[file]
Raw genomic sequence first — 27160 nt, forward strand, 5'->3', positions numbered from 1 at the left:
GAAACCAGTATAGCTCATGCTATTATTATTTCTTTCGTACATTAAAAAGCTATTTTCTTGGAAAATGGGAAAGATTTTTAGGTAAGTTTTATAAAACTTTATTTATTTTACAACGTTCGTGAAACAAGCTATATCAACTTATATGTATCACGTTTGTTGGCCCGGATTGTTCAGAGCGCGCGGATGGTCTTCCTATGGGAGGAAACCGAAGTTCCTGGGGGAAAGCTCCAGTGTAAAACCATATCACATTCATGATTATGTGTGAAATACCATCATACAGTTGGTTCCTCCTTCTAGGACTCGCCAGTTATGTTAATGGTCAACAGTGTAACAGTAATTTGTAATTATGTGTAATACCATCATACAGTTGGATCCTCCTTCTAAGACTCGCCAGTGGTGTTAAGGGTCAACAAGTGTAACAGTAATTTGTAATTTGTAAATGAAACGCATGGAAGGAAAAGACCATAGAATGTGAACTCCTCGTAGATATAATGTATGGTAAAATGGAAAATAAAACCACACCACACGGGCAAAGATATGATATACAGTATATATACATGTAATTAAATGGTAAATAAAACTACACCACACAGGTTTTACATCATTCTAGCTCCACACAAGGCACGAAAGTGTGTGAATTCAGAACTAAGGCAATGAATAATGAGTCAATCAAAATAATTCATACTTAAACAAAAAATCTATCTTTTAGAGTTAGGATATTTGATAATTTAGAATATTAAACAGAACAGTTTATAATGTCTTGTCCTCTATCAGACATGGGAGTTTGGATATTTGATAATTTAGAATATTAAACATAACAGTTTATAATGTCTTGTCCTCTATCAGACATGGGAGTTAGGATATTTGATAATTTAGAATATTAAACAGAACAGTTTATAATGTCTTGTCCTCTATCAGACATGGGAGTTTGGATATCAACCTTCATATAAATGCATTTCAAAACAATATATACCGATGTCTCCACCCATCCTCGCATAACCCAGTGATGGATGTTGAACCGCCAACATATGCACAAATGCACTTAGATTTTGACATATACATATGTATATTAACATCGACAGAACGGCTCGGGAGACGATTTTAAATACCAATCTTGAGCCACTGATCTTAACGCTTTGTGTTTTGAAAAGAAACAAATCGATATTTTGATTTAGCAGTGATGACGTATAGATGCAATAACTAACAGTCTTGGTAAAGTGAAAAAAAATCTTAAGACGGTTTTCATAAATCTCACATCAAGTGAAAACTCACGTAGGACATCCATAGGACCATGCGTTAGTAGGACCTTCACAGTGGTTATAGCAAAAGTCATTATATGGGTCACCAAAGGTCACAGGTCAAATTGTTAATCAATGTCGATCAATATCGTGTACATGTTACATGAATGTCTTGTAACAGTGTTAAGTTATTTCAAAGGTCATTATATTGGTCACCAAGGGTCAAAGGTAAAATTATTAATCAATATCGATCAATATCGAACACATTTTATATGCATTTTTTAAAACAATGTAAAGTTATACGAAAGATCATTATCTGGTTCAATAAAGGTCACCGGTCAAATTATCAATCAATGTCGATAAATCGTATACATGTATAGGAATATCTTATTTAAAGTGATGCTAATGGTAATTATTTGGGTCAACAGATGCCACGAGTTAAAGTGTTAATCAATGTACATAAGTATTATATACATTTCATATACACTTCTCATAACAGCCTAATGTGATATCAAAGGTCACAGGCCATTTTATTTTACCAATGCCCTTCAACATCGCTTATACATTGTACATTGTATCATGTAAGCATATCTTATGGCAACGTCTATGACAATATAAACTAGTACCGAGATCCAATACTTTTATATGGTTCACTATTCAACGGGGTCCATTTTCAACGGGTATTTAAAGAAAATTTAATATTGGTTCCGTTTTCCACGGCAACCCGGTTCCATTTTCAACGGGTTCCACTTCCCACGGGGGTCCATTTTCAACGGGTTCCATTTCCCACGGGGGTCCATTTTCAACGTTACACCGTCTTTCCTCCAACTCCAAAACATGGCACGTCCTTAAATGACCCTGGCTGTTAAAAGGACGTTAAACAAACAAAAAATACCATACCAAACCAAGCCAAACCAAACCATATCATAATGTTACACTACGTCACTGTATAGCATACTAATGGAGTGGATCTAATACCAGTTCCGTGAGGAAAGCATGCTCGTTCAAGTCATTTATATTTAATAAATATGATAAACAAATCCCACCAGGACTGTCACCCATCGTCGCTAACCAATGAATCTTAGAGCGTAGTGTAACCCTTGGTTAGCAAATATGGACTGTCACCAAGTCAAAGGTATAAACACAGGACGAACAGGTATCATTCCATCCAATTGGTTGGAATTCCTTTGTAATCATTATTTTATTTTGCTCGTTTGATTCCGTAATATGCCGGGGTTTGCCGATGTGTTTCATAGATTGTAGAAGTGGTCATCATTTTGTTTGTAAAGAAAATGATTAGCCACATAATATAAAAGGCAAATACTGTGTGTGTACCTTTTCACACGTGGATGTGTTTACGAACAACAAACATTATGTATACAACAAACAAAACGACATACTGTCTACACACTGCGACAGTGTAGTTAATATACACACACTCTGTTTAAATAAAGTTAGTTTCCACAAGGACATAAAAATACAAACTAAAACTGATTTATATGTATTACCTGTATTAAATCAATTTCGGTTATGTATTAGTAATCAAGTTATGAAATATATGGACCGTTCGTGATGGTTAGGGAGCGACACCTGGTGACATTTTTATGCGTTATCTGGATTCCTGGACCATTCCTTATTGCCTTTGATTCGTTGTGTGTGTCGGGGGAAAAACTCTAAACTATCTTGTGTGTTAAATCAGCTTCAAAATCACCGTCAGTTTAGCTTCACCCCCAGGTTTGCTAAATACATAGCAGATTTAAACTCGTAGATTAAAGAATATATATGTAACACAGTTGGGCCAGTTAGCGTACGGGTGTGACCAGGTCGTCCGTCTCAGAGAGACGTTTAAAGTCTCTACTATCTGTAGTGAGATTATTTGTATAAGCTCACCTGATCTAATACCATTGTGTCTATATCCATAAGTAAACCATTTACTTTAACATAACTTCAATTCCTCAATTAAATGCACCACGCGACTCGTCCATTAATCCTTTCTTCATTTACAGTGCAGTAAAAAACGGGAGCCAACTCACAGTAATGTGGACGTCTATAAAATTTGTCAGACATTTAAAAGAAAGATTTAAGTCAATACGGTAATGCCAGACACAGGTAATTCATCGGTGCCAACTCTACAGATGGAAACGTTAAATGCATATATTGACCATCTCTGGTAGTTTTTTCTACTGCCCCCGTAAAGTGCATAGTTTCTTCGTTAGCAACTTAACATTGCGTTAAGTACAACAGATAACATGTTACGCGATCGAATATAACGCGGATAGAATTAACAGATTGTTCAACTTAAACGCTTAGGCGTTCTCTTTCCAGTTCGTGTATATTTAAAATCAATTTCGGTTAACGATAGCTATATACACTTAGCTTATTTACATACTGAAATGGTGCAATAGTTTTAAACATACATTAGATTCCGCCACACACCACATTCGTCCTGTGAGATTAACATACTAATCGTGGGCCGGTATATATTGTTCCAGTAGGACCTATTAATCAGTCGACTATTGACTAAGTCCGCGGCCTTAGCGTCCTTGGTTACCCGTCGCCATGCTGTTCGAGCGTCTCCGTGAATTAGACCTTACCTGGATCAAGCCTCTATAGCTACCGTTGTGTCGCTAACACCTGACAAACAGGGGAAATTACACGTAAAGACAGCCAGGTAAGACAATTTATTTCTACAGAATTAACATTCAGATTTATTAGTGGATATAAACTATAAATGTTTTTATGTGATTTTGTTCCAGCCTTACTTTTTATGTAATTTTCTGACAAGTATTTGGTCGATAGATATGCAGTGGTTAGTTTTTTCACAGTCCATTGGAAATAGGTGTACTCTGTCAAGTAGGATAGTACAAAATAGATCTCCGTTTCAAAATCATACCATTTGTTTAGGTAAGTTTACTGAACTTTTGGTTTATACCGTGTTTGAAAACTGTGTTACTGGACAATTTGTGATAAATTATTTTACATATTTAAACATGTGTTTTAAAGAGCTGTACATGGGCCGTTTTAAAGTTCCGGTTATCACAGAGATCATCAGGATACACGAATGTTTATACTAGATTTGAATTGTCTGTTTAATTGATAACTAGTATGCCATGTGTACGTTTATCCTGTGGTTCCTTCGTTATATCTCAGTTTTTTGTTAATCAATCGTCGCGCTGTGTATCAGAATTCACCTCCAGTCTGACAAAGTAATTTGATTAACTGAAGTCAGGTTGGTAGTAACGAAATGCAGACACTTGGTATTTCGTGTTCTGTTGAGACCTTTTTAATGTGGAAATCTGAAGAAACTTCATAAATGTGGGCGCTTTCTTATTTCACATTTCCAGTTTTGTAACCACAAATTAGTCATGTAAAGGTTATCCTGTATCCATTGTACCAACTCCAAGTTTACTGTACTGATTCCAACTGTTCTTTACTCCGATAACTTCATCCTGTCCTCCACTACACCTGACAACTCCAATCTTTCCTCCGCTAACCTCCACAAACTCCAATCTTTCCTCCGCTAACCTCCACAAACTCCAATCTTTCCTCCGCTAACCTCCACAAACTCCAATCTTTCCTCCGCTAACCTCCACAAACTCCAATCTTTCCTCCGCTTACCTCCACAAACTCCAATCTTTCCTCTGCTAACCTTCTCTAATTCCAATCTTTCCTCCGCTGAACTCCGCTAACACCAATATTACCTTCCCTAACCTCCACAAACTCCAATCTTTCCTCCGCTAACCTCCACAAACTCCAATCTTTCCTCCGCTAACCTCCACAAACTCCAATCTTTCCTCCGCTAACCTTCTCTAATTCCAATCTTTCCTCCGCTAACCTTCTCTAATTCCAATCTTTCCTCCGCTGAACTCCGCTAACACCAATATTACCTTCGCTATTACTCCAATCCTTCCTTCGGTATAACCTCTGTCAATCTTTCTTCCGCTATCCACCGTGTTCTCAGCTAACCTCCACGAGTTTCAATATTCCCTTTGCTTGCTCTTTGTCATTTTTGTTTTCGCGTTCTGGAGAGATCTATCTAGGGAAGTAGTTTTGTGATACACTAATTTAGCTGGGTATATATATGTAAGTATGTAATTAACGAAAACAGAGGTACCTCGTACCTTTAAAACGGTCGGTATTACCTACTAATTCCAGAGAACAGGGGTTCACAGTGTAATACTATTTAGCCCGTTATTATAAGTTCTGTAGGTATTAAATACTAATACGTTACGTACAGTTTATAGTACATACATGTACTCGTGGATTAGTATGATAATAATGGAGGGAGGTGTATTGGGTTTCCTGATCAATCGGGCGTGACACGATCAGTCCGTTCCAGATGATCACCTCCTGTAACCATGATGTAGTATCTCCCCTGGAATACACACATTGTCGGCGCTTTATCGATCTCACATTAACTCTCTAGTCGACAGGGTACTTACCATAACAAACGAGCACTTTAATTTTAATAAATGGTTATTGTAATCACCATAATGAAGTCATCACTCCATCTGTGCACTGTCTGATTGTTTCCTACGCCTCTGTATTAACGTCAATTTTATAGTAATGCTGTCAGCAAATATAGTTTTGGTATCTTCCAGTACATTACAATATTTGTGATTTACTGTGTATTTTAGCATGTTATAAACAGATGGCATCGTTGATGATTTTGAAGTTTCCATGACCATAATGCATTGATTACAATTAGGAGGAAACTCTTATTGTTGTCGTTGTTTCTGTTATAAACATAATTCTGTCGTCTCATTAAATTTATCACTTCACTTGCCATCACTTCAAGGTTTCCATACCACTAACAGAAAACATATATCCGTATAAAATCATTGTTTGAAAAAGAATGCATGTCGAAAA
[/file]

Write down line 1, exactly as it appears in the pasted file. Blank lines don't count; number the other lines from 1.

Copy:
Raw genomic sequence first — 27160 nt, forward strand, 5'->3', positions numbered from 1 at the left: